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King Fahd

King Khalid was succeeded by his half brother and Crown Prince Fahd bin Abdulazaz (born 1921). He designated his half brother Abdullah Abdulaziz (born 1923) as Crown Prince.

With the downfall of the regime of the Shah of Iran in 1979 Saudi Arabia became increasingly important to the United States, not only for its oil reserves but also for its strategic location. King Fahd strengthened the Saudi alliance with the United States and played a major role in financing the Iran-Iraq War (1980-1988), with the hope of curtailing the new Shiite islamist regime in Tehran.

Although Saudi Arabia had rejected the 1978 Camp David Accords between Israel and Egypt, Saudi Arabia proposed a new peace initiative to end the Palestinian-Israeli conflict. The so-called Fahd Plan of 1981 implied recognition of the State of Israel in exchange for the complete withdrawal by Israel from the 1967 conquered Palestinian Territories and the dismantlement of all the Jewish settlements there, followed by the establishment of a state of Palestine with East Jerusalem as its capital.

To counter the perceived threat from Iran, Saudi Arabia encouraged the establishment of the Gulf Cooperation Council (GCC) and contributed financially to the Afghan jihad resistance against the Soviet Union, after its invasion of that country in 1980. These initiatives led to a solid partnership with the United States.

Saudi Arabia was threatened for the first time in its modern history when the Iraqi army invaded Kuwait in 1990. King Fahd allowed 500,000 foreign troops to defend the country, especially its oil fields in the Eastern Province, and to facilitate logistically a US-led counteroffensive. Islamists in the kingdom challenged this decision and mobilized young Saudis against the King’s decision.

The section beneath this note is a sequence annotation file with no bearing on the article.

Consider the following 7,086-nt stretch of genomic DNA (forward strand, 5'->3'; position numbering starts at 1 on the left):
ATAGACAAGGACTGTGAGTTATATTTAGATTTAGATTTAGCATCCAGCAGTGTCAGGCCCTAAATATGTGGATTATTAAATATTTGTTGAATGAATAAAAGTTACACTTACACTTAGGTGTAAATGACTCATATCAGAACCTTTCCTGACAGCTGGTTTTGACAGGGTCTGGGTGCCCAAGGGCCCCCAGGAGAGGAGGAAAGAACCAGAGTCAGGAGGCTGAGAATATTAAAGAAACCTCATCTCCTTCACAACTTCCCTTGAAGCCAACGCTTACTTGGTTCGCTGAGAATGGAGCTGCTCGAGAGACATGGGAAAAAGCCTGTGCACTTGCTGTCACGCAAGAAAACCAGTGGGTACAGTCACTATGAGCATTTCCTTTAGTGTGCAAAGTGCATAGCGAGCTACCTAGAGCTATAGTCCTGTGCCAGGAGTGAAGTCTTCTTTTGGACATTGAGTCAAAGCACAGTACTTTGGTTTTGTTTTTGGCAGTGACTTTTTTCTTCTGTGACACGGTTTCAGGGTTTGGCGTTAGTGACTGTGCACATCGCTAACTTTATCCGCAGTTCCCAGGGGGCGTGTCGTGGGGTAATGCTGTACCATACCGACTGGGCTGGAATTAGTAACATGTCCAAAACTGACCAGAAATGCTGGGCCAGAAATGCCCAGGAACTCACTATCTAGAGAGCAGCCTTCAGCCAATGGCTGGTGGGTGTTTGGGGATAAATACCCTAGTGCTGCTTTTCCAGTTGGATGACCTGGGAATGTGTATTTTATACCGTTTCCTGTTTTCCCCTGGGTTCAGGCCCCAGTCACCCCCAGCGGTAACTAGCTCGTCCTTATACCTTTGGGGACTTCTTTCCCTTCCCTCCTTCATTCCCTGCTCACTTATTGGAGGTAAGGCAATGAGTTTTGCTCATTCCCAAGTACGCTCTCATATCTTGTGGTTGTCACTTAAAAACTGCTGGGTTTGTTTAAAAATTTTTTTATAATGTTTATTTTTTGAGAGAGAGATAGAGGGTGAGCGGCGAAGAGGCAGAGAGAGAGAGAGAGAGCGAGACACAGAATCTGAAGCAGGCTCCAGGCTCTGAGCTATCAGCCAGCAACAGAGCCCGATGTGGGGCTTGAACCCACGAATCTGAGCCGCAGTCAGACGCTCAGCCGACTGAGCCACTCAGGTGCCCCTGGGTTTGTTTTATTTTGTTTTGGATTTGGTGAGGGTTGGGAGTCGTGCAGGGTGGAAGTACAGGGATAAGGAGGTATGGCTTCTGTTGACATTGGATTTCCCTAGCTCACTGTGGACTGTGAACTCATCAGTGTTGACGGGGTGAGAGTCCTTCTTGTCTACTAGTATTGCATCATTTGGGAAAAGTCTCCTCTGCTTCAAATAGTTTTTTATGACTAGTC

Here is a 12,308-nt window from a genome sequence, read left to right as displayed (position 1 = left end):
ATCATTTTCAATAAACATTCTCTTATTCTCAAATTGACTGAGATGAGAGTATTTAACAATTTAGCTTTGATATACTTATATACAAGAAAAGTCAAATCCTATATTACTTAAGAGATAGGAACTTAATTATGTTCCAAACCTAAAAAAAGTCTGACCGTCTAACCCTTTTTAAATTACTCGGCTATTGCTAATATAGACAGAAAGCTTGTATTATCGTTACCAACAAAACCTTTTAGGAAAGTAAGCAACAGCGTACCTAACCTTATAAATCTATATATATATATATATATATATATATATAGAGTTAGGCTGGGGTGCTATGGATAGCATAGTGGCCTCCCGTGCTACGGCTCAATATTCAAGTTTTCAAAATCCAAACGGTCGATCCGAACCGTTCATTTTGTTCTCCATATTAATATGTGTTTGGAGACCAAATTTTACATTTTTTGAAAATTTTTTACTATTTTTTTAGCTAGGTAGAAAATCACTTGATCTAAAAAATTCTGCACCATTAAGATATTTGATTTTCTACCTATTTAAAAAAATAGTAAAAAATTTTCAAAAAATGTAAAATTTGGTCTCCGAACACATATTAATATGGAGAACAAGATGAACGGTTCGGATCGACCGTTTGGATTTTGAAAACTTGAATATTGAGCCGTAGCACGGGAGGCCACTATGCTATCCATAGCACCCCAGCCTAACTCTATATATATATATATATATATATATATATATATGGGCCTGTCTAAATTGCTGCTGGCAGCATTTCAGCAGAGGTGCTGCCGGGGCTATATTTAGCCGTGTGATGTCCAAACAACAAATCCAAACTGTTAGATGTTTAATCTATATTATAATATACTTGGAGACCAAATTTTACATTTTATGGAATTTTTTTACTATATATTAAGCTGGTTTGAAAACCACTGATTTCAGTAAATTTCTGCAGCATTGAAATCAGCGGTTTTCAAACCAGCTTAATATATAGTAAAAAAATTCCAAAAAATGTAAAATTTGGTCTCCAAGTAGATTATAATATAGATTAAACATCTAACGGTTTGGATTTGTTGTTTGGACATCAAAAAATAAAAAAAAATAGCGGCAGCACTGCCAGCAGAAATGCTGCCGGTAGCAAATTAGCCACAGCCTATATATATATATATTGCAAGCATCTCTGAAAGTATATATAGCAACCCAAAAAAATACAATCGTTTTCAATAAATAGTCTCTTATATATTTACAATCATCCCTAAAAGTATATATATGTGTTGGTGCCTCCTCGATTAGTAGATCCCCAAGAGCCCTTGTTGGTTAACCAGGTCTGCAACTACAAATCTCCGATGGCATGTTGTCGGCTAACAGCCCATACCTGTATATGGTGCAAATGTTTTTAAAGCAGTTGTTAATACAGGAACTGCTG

King_Fahad_bin_Abdul-Aziz
King Fahd bin Abdul Aziz
US President Ronald Reagan and King Fahd in the White House in Washington D.C. in the US, in 1985
US President Ronald Reagan and King Fahd in the White House in Washington D.C. in the US, in 1985
On 25 June 1996 the Khobar Towers in Khobar, which was being used as quarters for foreign military personnel, was largely destroyed by a car-bomb suicide attack, killing 20 and injuring 372 people
On 25 June 1996 the Khobar Towers in Khobar, which was being used as quarters for foreign military personnel, was largely destroyed by a car-bomb suicide attack, killing 20 and injuring 372 people

Faced with rising unemployment, falling oil prices, and a mounting debt, the government resorted to repression. Many Islamists were imprisoned, and their activities began to be monitored. Two major attacks in 1995 and 1996 indicated possible future threats. The government resisted introducing major political changes but announced the new Basic Law of Government in 1992 and the establishment of an appointed Majlis al-Shura (Consultative Council) in response to pressures for reform.

Relations with the United States were tense following 9/11, as fifteen Saudis took part in the attacks on New York and Washington. Western attention was focused on Saudi Arabia as a source for global terrorism: while various American reports absolved the Saudi government of any responsibility, Saudi religious teachings were considered contributing factors. Saudi Arabia was pressured to monitor and control religious education and finance networks that were believed to have contributed to terrorism. After a long struggle with old age and illness, King Fahd died on 1 August 2005, aged 82.

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